This week I had one dilemma after another. The first one was discovering that familiar smell in the garage that spoke of rotting animal. I put the Hubby on it but he could find nothing. Every morning the stench was ripe as I went to the car but by afternoon seemed to abate. I attributed that to the opening of the garage door and the airing out of things.
Day after day I asked him to check the many mouse traps again, the boat, or the minnows that bubble away in the corner. By weeks end we had the cleanest garage ever — if you didn’t factor in the putrid smell.
Then, because I had orders to complete, I headed to the Door Buster sale at JoAnn Fabrics on Black Saturday. I had every intention of scouring the garage myself when I got home because that familiar aroma still accosted my nostrils. But I would soon have bigger things to worry about because just as I reached Hutamaki, my car started swerving back and forth each time I hit even the tiniest bump in the road. My dilemma here was do I ignore it and get to my sale or do I head home? Want versus need? Sane versus insanity?
Sanity won and I headed toward home, stopping at an auto shop just as a guy was leaving his shift. He said I needed to get it to a mechanic right away and I said “Rat’s, I was hoping you’d say I just needed to push the swerve button, but I can’t find it.” (The swerve button is called skid control and that was the lit-up icon on my dashboard).
He found it, turned it off, and I drove home so slowly that bikes were passing me. All the while I was thinking, why would turning skid control off help when turning it on was what prevented you from skidding? I pulled into my driveway and left it out there all weekend in case it had to get towed. (It did.)
Dilemma three happened Sunday morning, and technically shouldn’t have been a dilemma at all if common sense were my strong suit. It’s not. I’d scurried around all morning and hopped in the shower hoping to be squeaky clean in time to zoom church service. Just as I finished putting gel in my hair, my device starting making music, the kind that says I’m getting face timed — by Rachel. It was Griffin’s 4th birthday and Rachel usually lets me watch the kids open the presents that I have mailed them.
But as God is my witness, all I had on was my deodorant. I actually thought maybe I could just crouch down while answering it and slip into my robe surreptitiously but even I knew all the things that could go wrong with that. Still, I didn’t want to miss the call and disappoint a little boy who was poised to tear off wrapping paper.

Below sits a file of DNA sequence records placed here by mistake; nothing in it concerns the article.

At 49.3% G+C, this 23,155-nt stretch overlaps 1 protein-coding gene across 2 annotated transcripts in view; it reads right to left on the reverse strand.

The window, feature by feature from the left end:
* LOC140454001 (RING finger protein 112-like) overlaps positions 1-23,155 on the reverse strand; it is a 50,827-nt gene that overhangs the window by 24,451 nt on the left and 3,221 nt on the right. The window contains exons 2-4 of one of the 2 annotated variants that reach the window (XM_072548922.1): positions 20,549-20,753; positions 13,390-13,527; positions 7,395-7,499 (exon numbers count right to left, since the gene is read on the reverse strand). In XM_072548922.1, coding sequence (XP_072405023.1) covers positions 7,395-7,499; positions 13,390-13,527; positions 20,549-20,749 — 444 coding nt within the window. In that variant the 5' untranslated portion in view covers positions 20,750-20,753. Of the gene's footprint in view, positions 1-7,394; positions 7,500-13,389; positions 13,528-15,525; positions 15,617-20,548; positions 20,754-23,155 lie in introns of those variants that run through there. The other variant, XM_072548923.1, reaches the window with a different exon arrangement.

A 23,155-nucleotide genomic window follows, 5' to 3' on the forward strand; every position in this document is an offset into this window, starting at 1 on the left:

One look in the mirror solved my dilemma. I looked like a drowned rat, and that would surely scare Griffin as much as seeing bits of me naked. I would just face time them back after I dressed and dried my hair.
Monday they towed my car. The mechanic called the Hubby and said one control arm was completely broken off and the other was near to doing the same. He also said the Hubby should come to the shop and see something. I bit my lip worrying over what else they had found wrong with my car as we were already passing $1,600.
It seems that when the mechanic had opened the hood he found about 20 of those little black birds I had hit — in my engine area. So my nightmare continues. Somehow their little bodies must have blasted through my grill or maybe fell down in under my wipers. I can only assume that it takes tremendous body strength to do their amazing take-offs and therefore were coming at me very fast. I’d been doing 45, slowed to at least 40 in time to watch them, and came to a dead stop when my windshield went black.
Apparently my radiator took a real beating so I’m told I won’t have air conditioning next summer. Well, there’s my penance. I will roast in hell one way or another over this. And I am willing to except it.
It was hours later that the Hubby and I had an ah-ha moment. It started with him telling me how he had told the mechanic he could keep the birds. That caused me to picture him cooking them up for dinner but then realizing they had been in my car for two weeks so they wouldn’t be any good.
That’s when we looked at each other and said. “That’s what the putrid smell in the garage was!”